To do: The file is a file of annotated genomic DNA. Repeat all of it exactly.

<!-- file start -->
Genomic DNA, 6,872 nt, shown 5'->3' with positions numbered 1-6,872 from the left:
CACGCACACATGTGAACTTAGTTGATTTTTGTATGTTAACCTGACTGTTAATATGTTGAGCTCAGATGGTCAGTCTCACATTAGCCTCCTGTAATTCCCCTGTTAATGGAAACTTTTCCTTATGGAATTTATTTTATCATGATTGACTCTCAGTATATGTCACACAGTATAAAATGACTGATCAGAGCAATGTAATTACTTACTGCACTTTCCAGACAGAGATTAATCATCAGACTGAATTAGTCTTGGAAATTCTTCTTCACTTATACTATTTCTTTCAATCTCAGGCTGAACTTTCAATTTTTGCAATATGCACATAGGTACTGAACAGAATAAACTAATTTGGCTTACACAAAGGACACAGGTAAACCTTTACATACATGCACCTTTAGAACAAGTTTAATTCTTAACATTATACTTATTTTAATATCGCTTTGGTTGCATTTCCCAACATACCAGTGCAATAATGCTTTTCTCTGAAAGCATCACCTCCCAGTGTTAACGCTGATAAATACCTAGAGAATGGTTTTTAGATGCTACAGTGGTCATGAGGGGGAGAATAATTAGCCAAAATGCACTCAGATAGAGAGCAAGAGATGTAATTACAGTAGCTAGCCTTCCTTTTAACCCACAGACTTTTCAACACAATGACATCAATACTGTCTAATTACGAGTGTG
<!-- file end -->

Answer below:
Genomic DNA, 6,872 nt, shown 5'->3' with positions numbered 1-6,872 from the left:
CACGCACACATGTGAACTTAGTTGATTTTTGTATGTTAACCTGACTGTTAATATGTTGAGCTCAGATGGTCAGTCTCACATTAGCCTCCTGTAATTCCCCTGTTAATGGAAACTTTTCCTTATGGAATTTATTTTATCATGATTGACTCTCAGTATATGTCACACAGTATAAAATGACTGATCAGAGCAATGTAATTACTTACTGCACTTTCCAGACAGAGATTAATCATCAGACTGAATTAGTCTTGGAAATTCTTCTTCACTTATACTATTTCTTTCAATCTCAGGCTGAACTTTCAATTTTTGCAATATGCACATAGGTACTGAACAGAATAAACTAATTTGGCTTACACAAAGGACACAGGTAAACCTTTACATACATGCACCTTTAGAACAAGTTTAATTCTTAACATTATACTTATTTTAATATCGCTTTGGTTGCATTTCCCAACATACCAGTGCAATAATGCTTTTCTCTGAAAGCATCACCTCCCAGTGTTAACGCTGATAAATACCTAGAGAATGGTTTTTAGATGCTACAGTGGTCATGAGGGGGAGAATAATTAGCCAAAATGCACTCAGATAGAGAGCAAGAGATGTAATTACAGTAGCTAGCCTTCCTTTTAACCCACAGACTTTTCAACACAATGACATCAATACTGTCTAATTACGAGTGTG